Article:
When designing your new home, deciding among kitchen layouts usually gets the most attention. That's because, despite the number of living and sitting rooms you have available for people to congregate in, the kitchen is usually the warmest and has the brightest lights and the yummiest smells.
When laying out and designing your kitchen for the most efficient use of space, there are important aspects you need to pay attention to. If you don’t, you could end up with mistakes you’ll regret. Avoid these common blunders for your dream kitchen design.
Pay attention to the details of good kitchen design, and you could end up with a kitchen like this one, which covers all the bases. The second sink in the island ensures good work flow for food prep among the refrigerator, sink , and cooktop. Other aspects like ventilation, lighting, roomy spacing, and practical considerations such as outlet placing are addressed to make the kitchen a standout (Plan #202-1002).
1. Breaking the Work Triangle
You've heard of the Bermuda Triangle, well in the kitchen, if the rule of the triangle is not respected, you might wish things would start to disappear.
The Rule of the Work Triangle is the idea that everything needed for food prep and clean-up be within the same footpath. Because the three items that get the most traffic in the kitchen are the refrigerator, stove, and sink, the ideal path makes up a triangle.
Make the kitchen triangle too large (and inconvenient), and you may start devising ways to avoid cooking in your new kitchen. Make the triangle too small, though, and you run the risk of crossing paths with others in the kitchen and tripping over items. Avoid both scenarios by playing with the ratio.
Some people opt to put an island with a sink in it directly across from the oven/cooktop and refrigerator, especially in small kitchen layouts. That significantly shortens the distance you have to walk for prep work and makes cooking a breeze.
An example of a space with a well designed work triangle, this kitchen in a 4-bedroom, 3-bath transitional Craftsman style home places the sink, cooktop, and refrigerator in close proximity for a good work flow for the cook of the house (Plan #153-1786).
2. Skimping on Proper Ventilation
Speaking of breezes, another common mistake is not having the proper ventilation to air out your kitchen. While the proper ventilation does prevent brunch guests from smelling last night's lamb stew, it also prolongs the life of your kitchen appliances.
Heat wears out your cooking appliances, especially cooktops. By having a venting system that takes the hot air up out of the kitchen and pushes it outside, you are prolonging the life of your appliances. Beyond that, smoke and steam spread grease and grime to other areas of the kitchen. When you vent them out, there's less clean-up required for you later.
You’re probably tempted to spend the bulk of your money on the eye-catching aspects of your home. A good range hood can be as beautiful as it is functional. To be the most functional, the range hood should be at least as large as the cooking top. If the cooktop is on an island, the hood needs to extend past it at least six inches.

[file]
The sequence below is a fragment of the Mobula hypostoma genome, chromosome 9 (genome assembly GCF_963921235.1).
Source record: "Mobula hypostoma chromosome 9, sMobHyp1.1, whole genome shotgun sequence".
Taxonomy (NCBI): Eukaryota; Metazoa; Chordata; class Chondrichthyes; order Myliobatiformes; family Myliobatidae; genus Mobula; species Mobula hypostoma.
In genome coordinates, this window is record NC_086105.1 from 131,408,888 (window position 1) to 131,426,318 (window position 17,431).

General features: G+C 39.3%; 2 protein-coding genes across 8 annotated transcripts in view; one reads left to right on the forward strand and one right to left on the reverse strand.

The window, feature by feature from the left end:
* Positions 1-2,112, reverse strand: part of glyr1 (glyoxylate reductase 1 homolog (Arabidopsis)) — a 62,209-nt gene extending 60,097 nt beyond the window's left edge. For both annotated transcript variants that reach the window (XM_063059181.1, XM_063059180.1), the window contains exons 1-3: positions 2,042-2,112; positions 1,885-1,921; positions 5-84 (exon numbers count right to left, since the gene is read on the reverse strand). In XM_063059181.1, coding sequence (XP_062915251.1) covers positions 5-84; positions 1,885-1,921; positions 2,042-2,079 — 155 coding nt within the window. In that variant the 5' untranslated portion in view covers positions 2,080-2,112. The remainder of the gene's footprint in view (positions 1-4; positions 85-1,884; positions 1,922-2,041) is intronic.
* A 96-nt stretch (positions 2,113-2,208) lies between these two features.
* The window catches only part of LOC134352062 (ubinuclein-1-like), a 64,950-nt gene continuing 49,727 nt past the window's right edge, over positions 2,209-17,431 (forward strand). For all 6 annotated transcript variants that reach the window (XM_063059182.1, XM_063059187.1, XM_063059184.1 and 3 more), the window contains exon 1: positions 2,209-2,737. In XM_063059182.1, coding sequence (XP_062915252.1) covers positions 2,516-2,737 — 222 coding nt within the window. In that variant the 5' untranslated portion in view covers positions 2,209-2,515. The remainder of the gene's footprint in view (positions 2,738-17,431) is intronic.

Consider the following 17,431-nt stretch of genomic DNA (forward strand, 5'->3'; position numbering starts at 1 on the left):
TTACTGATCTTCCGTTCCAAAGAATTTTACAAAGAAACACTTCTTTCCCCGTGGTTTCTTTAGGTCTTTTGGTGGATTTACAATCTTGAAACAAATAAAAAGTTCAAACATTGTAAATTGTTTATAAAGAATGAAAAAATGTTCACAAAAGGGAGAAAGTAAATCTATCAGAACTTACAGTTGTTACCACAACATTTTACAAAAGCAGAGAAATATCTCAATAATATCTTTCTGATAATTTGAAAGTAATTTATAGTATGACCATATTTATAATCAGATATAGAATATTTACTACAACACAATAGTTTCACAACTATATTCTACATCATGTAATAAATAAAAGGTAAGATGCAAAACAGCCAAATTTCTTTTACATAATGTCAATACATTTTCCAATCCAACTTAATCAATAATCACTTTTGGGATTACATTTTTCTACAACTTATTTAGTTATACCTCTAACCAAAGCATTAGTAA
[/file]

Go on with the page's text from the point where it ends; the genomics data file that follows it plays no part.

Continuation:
Some mounted microwaves have a vent underneath that works – though often just barely – but to enjoy the full benefits of a vent, you'll want a dedicated range vent hood.
When choosing ventilation equipment for your kitchen, go for something that will effectively ventilate your kitchen but also makes a design statment like this vent hood in the kitchen of a 4-bedroom, 3.5-bath luxury home (Plan #161-1067). While the owners could probably have gone with a venting microwave over the cooktop, the large hood makes a much better statement, don't you think?
3. Not Planning Enough Space
Kitchen appliances are often bulky. Make sure you make note of this in your kitchen design phase and plan accordingly.
Some kitchens have a butler's pantry specifically for their appliances. If you have the budget for that – and it makes sense for your kitchen needs – put it in the plans!
If you're looking for something a little less extravagant, then make use of the cabinets and countertops you are in the process of designing. Ask your designer to make sure the corners of the room are incorporated in the cabinetry. Some cabinets eliminate the corner altogether, which means you miss out on valuable cabinet real estate.
Also make use of the bottom cabinets by putting in some shelves, utilizing special types of drawer storage for pots and pans, and adding cabinet door storage for spices.
After using your bulky appliances, stow them in your cabinets (or pantry) rather than on your countertops. This will not only provide an open feel but also give you more workspace to prepare your culinary masterpieces.
This well-planned kitchen in a 1412-sq-ft. Country style home showcases a clean design without a lot of clutter. Ample space for stowing small appliances and the like was designed into the space so the owners can keep the counters and island clear (Plan #176-1012).
4. Insufficient Lighting
A nice overhead light is nice, but evening can cast some pretty dark shadows across your workspace. Make sure the sink, stove, and main prep areas have the proper lighting in place to set you up for success.
Typically, kitchens have three types of lighting: the main (or ambient) lights, task lighting, and accent lighting. Here we’re talking about task lighting. Identify where you will spend time preparing meals (and there may be more than one spot, say, near the sink and near the cooktop); then make sure they are well lighted. Although good task lighting is imperative for day-to-day meal prep, speak to your home design expert to make sure you have all of the lighting (ambient, task, accent) you need in your space and in the right place.